Kate sits in wait for her husband to come home from work and ends up having a conversation with a neighbor. His tale is of heartbreak and loss but of hope as well.
Waking Kate was a fabulous albeit quick introduction to Kate and sets the scene fantastically. It left me highly anticipating the upcoming release of Lost Lake (and also made me extremely curious about Butter Coffee!) http://www.foodwoolf.com/2013/06/butt...(less)
Indexing was first released as a Kindle Serial and was a bi-weekly mini-party every Tuesday considering how eagerly I awaited...moreMy rating: 2.5 of 5 stars
Indexing was first released as a Kindle Serial and was a bi-weekly mini-party every Tuesday considering how eagerly I awaited the latest installment. The first episode is epic and I can’t even begin to express my love for it. The introduction to this fairy-tale world was perfection. It got a full 5 stars from me and set the bar extremely high for the subsequent stories. This fairy tale world was extremely similar in scope to the graphic novel series ‘Fables’ but in comparison I found the characters were more vibrant and witty and infinitely entertaining. Each Kindle serial, for the most part, managed as a stand-alone and didn’t leave you too exasperated with having to wait another two weeks for more. I say ‘for the most part’ because something happened around episode 8 (out of a total of 12) that took the series into a total nosedive, but I’ll get into that more in a minute.
The ATI (Aarne-Thompson Index) Management Bureau is a covert government agency that monitors fairy tale manifestations and prevents them from getting out of control. According to Wiki, "The Aarne–Thompson tale type index is a multivolume listing designed to help folklorists identify recurring plot patterns in the narrative structures of traditional folktales, so that folklorists can organize, classify, and analyze the folktales they research." This index system is used as the basis for classifying manifestations that happen in the real world, where children are born predisposed to being a Sleeping Beauty or a Snow White or even a Pied Piper. If unleashed, their fairy tale influence could wreak havoc on the world. All manner of fairy tales are covered: Peter Pans and Cinderellas, Donkeyskins and Beautiful Vassilisas, a Mother Goose, Wicked Stepsisters, Billy Goats Gruff, The Showmaker and the Elves, etc.
So what worked well? Personally I loved the combination of fairy tales and urban fantasy that ultimately made up this story. It was imaginative and creative and really enjoyed the details that went into this. Each individual was given a bit of back story although I believe this could have been further expounded on to showcase their growth. While I didn’t end up preferring one character over another, they all as a whole really added life and charm to this story.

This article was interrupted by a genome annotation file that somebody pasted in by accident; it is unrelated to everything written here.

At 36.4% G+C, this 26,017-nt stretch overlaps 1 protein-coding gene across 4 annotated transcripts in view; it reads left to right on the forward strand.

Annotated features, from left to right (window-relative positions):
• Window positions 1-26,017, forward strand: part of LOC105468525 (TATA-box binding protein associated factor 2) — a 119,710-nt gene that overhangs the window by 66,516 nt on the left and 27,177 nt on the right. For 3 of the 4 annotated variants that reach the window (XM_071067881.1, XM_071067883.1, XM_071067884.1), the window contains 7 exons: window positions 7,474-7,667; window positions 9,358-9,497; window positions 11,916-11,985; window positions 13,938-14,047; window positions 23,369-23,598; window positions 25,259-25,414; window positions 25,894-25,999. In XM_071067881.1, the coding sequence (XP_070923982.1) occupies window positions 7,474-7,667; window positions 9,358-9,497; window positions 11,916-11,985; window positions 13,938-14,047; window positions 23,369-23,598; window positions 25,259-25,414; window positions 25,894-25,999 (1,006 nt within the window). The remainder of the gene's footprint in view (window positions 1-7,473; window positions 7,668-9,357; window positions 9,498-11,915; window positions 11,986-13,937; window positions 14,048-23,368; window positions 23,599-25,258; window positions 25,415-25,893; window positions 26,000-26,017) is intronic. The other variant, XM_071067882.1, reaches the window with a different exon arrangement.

In the end though, I was left ultimately disappointed. When thinking back on the story as a whole, I think it was easy to overlook the choppy feel of the writing since we’re only given bits and pieces at a time. If read as a whole I think it would have been far more obvious and apparent that the story lacked a fully fleshed out plot and was really rather feeble. It didn’t feel as if it was planned as a full novel and was instead planned out as each episode was written. Ultimately, the ending felt strange and disconnected from where it seemed like the story was going and left me with far more unanswered questions than I like.
Episode 1 - 5 stars This is not only immensely entertaining but incredibly original. LOVE THIS. Episode 2 - 4 stars Episode 3 - 3.5 stars Episode 4 - 4 stars DUN DUN DUN! All other episodes wrap up rather nicely but this one had an unfortunate cliffhanger. And I only get an episode every 2 weeks? GAH. Episode 5 - 4.5 stars Episode 6 - 4 stars Episode 7 - 4.5 stars Episode 8 - 3 stars Episode 9 - 3 stars Episode 10 - 2 stars Episode 11 - 2.5 stars Episode 12 - 2 stars(less)
Edith Warton's story 'Kerfol' is a ghostly tale of revenge and while it's not my favorite story of hers, was still a (short) pleasure to read. The end...moreEdith Warton's story 'Kerfol' is a ghostly tale of revenge and while it's not my favorite story of hers, was still a (short) pleasure to read. The ending will leave you wondering about the purpose of the story though as it's left very open-ended.(less)